Researchers in Canada found that 45% of pain and anxiety patients eliminated the need for prescription pills with medical marijuana.
While cannabis has been proven to be medically beneficial in a number of ways, the most recent advantage to emerge is in the looming fight against prescription pill abuse. There have been a handful of studies that show marijuana is a viable treatment for opioid addicts, so much so that it’s even convinced the most conservative states to spearhead medical reform.
Recent findings also show that cannabis has value by replacing other highly addictive prescription pills such as popular benzodiazepine tranquilizers. Canabo Medical Inc., the largest owner of medical marijuana referral clinics in Canada, has partnered with external medical researchers to study the positive effects that pot use has on anxiety and pain patients.
The study found that within 90 days of being prescribed medical marijuana, 40 percent of these patients stopped using benzodiazepines completely. That number rose even higher to 45 percent for those using cannabis after one year. According to Dr. Neil Smith, the executive chairman of Canabo, the tremendous results were “extremely promising.”
“When conducting this type of research, experts are typically encouraged by an efficacy rate in the neighborhood of 10 per cent. To see 45 per cent effectiveness demonstrates that the medical cannabis industry is at a real watershed moment,” Dr. Smith said.
The collaborative study focused on 146 patients who were being treated with benzodiazepines for a variety of disorders. Over 61 percent of the patients were using medical cannabis for pain conditions, while 27.4 percent had a psychiatric disorder. The remaining 11.3 percent were using marijuana to treat neurological conditions.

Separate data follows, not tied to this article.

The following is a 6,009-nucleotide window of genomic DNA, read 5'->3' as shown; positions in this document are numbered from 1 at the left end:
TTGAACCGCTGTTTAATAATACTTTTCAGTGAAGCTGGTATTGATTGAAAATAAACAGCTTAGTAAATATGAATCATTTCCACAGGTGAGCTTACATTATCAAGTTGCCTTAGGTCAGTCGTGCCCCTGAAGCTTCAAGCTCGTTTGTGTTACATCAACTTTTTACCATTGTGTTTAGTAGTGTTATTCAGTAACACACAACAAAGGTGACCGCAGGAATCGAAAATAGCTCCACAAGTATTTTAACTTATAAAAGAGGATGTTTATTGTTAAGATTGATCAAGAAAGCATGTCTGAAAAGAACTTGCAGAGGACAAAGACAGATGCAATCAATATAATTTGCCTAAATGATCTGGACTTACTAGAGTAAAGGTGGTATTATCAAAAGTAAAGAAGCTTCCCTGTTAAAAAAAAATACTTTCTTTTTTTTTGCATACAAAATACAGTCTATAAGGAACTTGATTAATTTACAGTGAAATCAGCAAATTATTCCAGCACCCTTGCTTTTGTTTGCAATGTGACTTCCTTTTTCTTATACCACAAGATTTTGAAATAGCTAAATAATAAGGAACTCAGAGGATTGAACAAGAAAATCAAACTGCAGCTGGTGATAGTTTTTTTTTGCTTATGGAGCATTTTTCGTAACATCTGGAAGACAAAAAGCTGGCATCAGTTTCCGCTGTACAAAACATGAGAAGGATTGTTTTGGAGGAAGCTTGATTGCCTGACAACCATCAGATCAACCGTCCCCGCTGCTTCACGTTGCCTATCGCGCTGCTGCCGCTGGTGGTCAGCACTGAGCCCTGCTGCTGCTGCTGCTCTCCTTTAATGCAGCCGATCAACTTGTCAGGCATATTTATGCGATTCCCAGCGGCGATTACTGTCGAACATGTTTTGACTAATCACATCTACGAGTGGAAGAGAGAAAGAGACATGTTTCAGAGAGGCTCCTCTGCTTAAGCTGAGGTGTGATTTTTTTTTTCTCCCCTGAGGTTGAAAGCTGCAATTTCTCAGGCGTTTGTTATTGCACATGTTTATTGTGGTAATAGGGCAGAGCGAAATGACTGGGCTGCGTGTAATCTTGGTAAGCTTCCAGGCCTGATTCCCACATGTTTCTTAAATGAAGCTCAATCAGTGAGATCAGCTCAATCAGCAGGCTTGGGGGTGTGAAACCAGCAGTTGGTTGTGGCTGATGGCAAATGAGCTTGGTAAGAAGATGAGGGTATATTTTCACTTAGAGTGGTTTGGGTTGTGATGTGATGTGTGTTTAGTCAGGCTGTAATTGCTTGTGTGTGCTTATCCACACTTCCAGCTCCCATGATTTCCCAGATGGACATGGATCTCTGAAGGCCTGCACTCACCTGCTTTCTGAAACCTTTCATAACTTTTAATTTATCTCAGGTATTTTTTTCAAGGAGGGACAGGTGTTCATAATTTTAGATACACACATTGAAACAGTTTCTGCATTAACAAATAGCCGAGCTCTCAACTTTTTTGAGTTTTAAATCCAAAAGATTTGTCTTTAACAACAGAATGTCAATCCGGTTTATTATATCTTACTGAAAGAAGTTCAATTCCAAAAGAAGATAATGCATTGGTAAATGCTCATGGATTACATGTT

Popular brands of benzodiazepines include Valium and Xanax, which create short-term side effects such as dizziness, headaches, and memory impairment. Extended use of these pills can lead to severe addiction and even to a potentially lethal overdose. According to statistics released by the Centers for Disease Control and Prevention, in 2013, 30 percent of prescription pill overdoses in the U.S. resulted from benzodiazepines use, second only to opioids.
It’s clear from these numbers that opioid abuse isn’t the only dangerous drug epidemic sweeping across North America, but research shows that cannabis can provide a life-saving alternative to both these highly addictive categories of prescription pills. As a growing number of victims continue to fall prey to opioid and benzodiazepine-induced overdoses, these studies will likely prove critical in the fight to legalize medical marijuana across the U.S. and beyond.